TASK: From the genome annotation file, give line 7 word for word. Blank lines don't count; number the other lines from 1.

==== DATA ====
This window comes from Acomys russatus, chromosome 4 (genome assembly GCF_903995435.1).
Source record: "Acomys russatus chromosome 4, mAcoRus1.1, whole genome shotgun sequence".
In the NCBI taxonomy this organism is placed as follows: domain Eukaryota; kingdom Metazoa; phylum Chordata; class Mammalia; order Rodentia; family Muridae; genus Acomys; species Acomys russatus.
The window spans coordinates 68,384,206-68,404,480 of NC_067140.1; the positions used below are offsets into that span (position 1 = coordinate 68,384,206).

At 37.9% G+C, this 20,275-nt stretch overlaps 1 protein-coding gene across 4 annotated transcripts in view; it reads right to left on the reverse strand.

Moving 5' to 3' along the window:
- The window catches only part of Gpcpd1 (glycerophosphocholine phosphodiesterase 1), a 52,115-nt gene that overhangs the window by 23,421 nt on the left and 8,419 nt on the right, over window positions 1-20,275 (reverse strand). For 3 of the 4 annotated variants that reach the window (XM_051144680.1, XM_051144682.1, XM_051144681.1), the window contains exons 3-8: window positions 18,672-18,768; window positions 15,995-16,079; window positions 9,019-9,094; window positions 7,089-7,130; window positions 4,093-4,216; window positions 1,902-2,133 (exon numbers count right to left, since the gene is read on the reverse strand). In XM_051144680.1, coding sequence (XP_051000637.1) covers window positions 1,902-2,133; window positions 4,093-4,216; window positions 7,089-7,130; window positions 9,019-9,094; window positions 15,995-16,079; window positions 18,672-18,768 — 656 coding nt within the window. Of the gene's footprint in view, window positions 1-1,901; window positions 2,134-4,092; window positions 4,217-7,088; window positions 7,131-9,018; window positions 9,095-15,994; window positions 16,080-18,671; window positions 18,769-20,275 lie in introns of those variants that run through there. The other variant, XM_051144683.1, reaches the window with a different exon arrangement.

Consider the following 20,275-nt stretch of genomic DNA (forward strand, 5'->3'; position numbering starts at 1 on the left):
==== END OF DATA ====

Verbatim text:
- The window catches only part of Gpcpd1 (glycerophosphocholine phosphodiesterase 1), a 52,115-nt gene that overhangs the window by 23,421 nt on the left and 8,419 nt on the right, over window positions 1-20,275 (reverse strand). For 3 of the 4 annotated variants that reach the window (XM_051144680.1, XM_051144682.1, XM_051144681.1), the window contains exons 3-8: window positions 18,672-18,768; window positions 15,995-16,079; window positions 9,019-9,094; window positions 7,089-7,130; window positions 4,093-4,216; window positions 1,902-2,133 (exon numbers count right to left, since the gene is read on the reverse strand). In XM_051144680.1, coding sequence (XP_051000637.1) covers window positions 1,902-2,133; window positions 4,093-4,216; window positions 7,089-7,130; window positions 9,019-9,094; window positions 15,995-16,079; window positions 18,672-18,768 — 656 coding nt within the window. Of the gene's footprint in view, window positions 1-1,901; window positions 2,134-4,092; window positions 4,217-7,088; window positions 7,131-9,018; window positions 9,095-15,994; window positions 16,080-18,671; window positions 18,769-20,275 lie in introns of those variants that run through there. The other variant, XM_051144683.1, reaches the window with a different exon arrangement.